Being Mortal: A Book You Should Read

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“Our ultimate goal, after all, is not a good death but a good life to the very end.”
― Atul Gawande, Being Mortal: Medicine and What Matters in the End

When I was fourteen, I fed patients pureed meatloaf one spoonful at a time, on the long-term care floor of a large urban hospital. The smell of packaged, thickened split pea soup will stay with me forever, as will my first moments of connection as a care-giver. What I also remember was the deep frustration and loss of autonomy that swirled around the diet warning labels on each chart, the bed rails safely up and locked, and the DO NOT AMBULATE signs posted above the beds. At the time, I didn’t recognize the anger that was often directed at me as a symptom of that loss. I just saw a stubborn elderly man who wanted to drink his morning tea without the thickening power we were required to stir in to prevent aspiration. His safety was a priority (and a liability) of the hospital, his doctor, his nurse, and myself, couldn’t he understand?

Since that early experience, I have cared for people of many ages as they lost the health and autonomy that often naturally precedes the end of life. I discovered that modern medicine, with its emphasis on safety and prolonging life as long as possible, often runs roughshod over the intangible uniqueness of the individual.

Last spring I read Being Mortal by Atul Gawande, and sat in my recliner during nap times, yelling “YES!” in my head while I turned the pages.

“A few conclusions become clear when we understand this: that our most cruel failure in how we treat the sick and the aged is the failure to recognize that they have priorities beyond merely being safe and living longer; that the chance to shape one’s story is essential to sustaining meaning in life; that we have the opportunity to refashion our institutions, our culture, and our conversations in ways that transform the possibilities for the last chapters of everyone’s lives.” ― Atul Gawande, Being Mortal: Medicine and What Matters in the End

I put off reading this book because a piece of grass laying on a white page looks silly, not fascinating, to me. Also, a book about death? Not when I’m nursing a newborn, thanks. However, Gawande, a physician and surgeon, is insightful and engaging as he advocates that treating death as one more clinical problem often takes away the meaning and value of life as it ends. He writes clearly and weaves knowledge and insight between stories and personal experience. Instead of it being heavy, this book reads like a curious quest to discover what people really value in their lives and how we can help them keep those things as long as we can.

This was the book I wanted to give everyone to last year, but I’m not rich enough to buy a whole box of hardcovers and give them out for free. I do know someone in real life who did buy a whole box to give away to all their siblings, so you could do that too. If you read about books online you have probably already heard about or read this book, but in case any of my readers have not, I thought it worthwhile to recommend.

This book is not written from a Christian perspective, for readers who share my faith, but the concept of having a purpose larger than oneself and finishing life well are emphasized.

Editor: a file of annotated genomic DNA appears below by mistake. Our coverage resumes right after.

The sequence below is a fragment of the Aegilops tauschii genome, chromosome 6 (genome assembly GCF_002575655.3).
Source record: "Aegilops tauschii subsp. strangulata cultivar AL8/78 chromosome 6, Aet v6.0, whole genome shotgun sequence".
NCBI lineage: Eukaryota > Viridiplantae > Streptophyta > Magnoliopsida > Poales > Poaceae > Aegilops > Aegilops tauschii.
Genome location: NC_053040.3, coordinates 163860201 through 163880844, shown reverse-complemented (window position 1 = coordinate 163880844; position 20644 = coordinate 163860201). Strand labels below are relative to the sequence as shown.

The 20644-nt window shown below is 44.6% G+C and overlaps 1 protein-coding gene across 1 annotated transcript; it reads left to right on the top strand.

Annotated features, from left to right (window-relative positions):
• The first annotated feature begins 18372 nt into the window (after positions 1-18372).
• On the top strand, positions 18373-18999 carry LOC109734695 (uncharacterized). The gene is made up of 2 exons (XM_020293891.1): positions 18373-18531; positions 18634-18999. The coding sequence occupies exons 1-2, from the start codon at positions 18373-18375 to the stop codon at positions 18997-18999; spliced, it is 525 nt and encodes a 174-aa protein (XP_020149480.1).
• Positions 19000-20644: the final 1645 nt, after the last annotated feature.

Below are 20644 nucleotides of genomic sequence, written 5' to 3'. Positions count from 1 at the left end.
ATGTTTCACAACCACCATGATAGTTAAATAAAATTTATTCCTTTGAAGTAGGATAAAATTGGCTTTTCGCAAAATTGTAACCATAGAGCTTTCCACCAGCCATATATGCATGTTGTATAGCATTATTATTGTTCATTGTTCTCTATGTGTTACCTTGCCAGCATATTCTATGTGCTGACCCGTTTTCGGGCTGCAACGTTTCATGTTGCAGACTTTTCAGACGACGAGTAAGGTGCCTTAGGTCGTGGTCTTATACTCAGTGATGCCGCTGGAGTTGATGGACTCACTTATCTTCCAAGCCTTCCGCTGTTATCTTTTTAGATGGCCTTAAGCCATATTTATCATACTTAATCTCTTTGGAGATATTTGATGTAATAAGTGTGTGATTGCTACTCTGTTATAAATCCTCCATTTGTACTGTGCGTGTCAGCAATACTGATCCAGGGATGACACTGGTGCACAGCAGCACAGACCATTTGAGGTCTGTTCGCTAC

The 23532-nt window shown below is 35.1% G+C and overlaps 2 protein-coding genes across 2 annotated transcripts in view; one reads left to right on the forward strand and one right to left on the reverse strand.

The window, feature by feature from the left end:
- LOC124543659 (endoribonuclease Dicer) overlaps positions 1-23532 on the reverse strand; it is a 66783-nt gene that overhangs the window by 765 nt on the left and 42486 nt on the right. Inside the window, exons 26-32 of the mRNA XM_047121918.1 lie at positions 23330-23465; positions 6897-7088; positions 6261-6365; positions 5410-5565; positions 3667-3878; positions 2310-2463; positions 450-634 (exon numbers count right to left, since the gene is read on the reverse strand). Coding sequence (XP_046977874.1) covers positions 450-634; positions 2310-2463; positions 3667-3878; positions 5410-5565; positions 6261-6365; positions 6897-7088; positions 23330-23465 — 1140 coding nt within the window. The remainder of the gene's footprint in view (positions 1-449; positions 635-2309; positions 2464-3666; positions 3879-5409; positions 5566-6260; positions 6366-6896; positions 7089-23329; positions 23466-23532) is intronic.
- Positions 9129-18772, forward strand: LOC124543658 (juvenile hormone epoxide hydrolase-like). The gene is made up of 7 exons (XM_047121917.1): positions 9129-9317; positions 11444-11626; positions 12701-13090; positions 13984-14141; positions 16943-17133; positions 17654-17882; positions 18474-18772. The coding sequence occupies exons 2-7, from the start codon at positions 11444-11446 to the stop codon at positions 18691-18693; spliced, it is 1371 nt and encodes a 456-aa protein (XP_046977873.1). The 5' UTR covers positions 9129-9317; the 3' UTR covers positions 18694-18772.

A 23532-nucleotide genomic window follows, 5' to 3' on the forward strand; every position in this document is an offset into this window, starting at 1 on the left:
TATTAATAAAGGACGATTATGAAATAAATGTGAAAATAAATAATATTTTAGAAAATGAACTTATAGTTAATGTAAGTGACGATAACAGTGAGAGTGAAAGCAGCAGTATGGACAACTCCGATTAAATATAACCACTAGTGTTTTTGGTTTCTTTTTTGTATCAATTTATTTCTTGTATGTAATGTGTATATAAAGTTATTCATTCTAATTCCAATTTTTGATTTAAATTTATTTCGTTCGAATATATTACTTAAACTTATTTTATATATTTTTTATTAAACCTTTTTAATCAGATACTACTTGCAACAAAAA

“The problem with medicine and the institutions it has spawned for the care of the sick and the old is not that they have had an incorrect view of what makes life significant. The problem is that they have had almost no view at all. Medicine’s focus is narrow. Medical professionals concentrate on repair of health, not sustenance of the soul. Yet—and this is the painful paradox—we have decided that they should be the ones who largely define how we live in our waning days.” ― Atul Gawande, Being Mortal: Medicine and What Matters in the End

Most of us will become caregivers at some point and all of us will face end of life decisions for those we love and for ourselves. If we are not at one of these junctions presently, most likely we know someone who is. This book talks how to honor what people value in life and  help them trade what they are willing to give up to keep the things they hold most dear. Compassion and honor would seem intuitive as we interact with those in their final years, but our own fears and concern for health and safety can hijack our empathy and cause us to override the wishes of those we are caring for. This book will decrease the chances that you will do that and give you more compassion for yourself and those you care for.

* I do ask that you do not read this review and go buy this book to give your terminally ill friend. I hope I don’t have to explain how insensitive and unhelpful that would be.

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Eden Sarah

On May 4th, 2016 at 11:35 am I delivered a daughter, wrinkled and beautiful, and lifted her into my arms. We named her Eden Sarah.


Eden means delight and Sarah was chosen after my great aunt Sarah Durksen, a woman of faith who had a deep influence on my life. I was 41 weeks and 2 days. When I pulled her out of the water, I thought, “Oh there you are”. She looked exactly like I had pictured her these last 9 months. She was born weighing 8lbs even and has a head full of her daddy’s curly dark hair and the most elegant, long fingers. She has shown herself to be a relaxed and calm baby who dislikes noise and prefers to quietly snuggle the days away. Basically the exact opposite of her older brother who was loud, intense, and loved activity from the moment he was born.  We are happily hibernating at home, nursing, sleeping, and letting the new normal come slowly into our daily life.


*Photo credit- Janane Doutrich

41 weeks and leaning in

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Tuesday, May 3rd, 2016

41 weeks